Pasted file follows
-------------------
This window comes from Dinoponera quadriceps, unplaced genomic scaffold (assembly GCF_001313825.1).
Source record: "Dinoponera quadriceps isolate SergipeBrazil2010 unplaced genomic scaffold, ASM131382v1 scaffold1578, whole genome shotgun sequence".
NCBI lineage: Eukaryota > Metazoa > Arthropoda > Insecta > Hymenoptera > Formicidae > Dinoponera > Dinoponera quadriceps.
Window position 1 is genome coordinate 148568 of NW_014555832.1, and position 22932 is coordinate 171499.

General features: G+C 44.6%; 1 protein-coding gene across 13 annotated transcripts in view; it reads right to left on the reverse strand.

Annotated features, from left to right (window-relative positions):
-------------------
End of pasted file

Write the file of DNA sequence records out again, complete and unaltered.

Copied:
This window comes from Dinoponera quadriceps, unplaced genomic scaffold (assembly GCF_001313825.1).
Source record: "Dinoponera quadriceps isolate SergipeBrazil2010 unplaced genomic scaffold, ASM131382v1 scaffold1578, whole genome shotgun sequence".
NCBI lineage: Eukaryota > Metazoa > Arthropoda > Insecta > Hymenoptera > Formicidae > Dinoponera > Dinoponera quadriceps.
Window position 1 is genome coordinate 148568 of NW_014555832.1, and position 22932 is coordinate 171499.

General features: G+C 44.6%; 1 protein-coding gene across 13 annotated transcripts in view; it reads right to left on the reverse strand.

Annotated features, from left to right (window-relative positions):